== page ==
JIM MASHEK COLUMN/Steve Lutz negotiates peaks and valleys, delivers in first season as WKU head basketball coach


There was no shortage of ebb and flow. Plenty of peaks, and voluminous valleys over the last 4.5 months, a team that evolved under Steve Lutz, Western Kentucky University’s first-year men’s basketball coach.

There were victories over traditional rivals such as usually stout Murray State, Atlantic Sun regular-season champion Eastern Kentucky and nearby Austin Peay State University.

There were winning streaks, before WKU’s first game in a reconfigured Conference USA, and gut-wrenching losses, largely on the road against C-USA opponents.

There were a couple devastating injuries, first to defensive specialist Jalen Jackson, and then versatile point guard Khristian Lander, one of the four holdovers from Rick Stansbury’s final WKU squad.

And there were moments. Big moments. Memorable moments. And for a few days in Huntsville, Alabama, a feeling that the Hilltoppers were finally ready to negotiate one of the biggest obstacles to the program over the last decade and change.

The Tops took Huntsville by storm, whipping New Mexico State and traditional rival Middle Tennessee State on their way to the Conference USA Tournament championship game. Then, with the promised land beckoning in the distance, Lutz’s WKU squad got after it when it really counted.

I was operating on limited sleep that night, having covered the Bowling Green High School girls basketball team for three days in the Sweet 16 in Lexington, but I had to get to Huntsville, for the showdown against the University of Texas-El Paso, a program that like WKU knows a thing or two about maintaining a tradition of excellence.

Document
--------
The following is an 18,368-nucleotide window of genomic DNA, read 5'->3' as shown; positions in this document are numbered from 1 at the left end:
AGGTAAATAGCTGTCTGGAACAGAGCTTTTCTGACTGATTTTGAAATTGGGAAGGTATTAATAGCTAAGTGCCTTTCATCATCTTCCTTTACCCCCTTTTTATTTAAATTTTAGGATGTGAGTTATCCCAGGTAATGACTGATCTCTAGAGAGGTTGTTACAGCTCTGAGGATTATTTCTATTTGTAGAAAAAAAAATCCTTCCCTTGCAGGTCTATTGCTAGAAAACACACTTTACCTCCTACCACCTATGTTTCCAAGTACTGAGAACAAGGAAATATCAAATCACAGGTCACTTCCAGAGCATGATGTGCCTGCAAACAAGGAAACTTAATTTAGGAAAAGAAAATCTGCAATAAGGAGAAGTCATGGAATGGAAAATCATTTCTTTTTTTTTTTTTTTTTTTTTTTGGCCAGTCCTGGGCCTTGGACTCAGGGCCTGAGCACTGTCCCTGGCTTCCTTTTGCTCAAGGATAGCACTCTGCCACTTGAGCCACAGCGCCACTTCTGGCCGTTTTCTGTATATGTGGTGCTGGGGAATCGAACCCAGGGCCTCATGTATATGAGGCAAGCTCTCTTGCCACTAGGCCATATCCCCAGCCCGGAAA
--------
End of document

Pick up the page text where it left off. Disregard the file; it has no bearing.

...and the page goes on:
Not to mention that pursuit, when it fades.

You had to like the Hilltoppers’ chances in that game, and they bolted to a quick 17-3 lead before the Miners settled in, making it a competitive contest on multiple fronts. In fact, in the second half, Western Kentucky trailed by as many as seven points. UTEP was nobody’s pushover, but Don McHenry and the Tops were not going to be denied that night at Huntsville’s Propst Arena.

Western Kentucky held on for a 78-71 victory over the Miners, with McHenry scoring 25 points to earn tournament MVP honors. It was a tough, talented team that Steve Lutz and his WKU coaching staff put together in a matter of weeks, using the NCAA Transfer Portal and the NIL regulations to their advantage.

And it remains the new frontier, for all of college basketball — the blue bloods, the promising mid-major squads, pretty much everybody.

Lutz understands.

The well traveled, measured Lutz used back-to-back NCAA Tournament appearances at Texas A&M-Corpus Christi to land the WKU job about one year ago, and he realized the Hilltoppers’ faithful were starved for a winning team. A restored winning tradition.

Most of all, a long-awaited berth in the NCAA Tournament.

Anything after that was pretty much gravy.

Lutz and his Hilltoppers squad convened at WKU’s E.A. Diddle Arena for the NCAA Selection Show just one week ago, drawing a pretty fair crowd to find out the Tops’ fate in the tournament.

Western drew a favorable destination, the Gainbridge Fieldhouse in Indianapolis, as a No. 15 seed in the NCAA’s South Regional. If the Hilltoppers had had single-digit losses, definitely a possibility before a four-game losing streak to close regular-season play, they could have been looking at a No. 12 or No. 13 seed.

And we all know how that No. 13 seed that drew the University of Kentucky in first-round play, the upstart Oakland University Golden Grizzlies of Oakland, Michigan, did under the bright lights in Pittsburgh. Jack Gohlke, a 24-year-old shooting guard playing his first season of NCAA Division I basketball, hit 10 shots from 3-point range, sending Oakland to a dramatic, 80-76 victory over the woebegone Wildcats.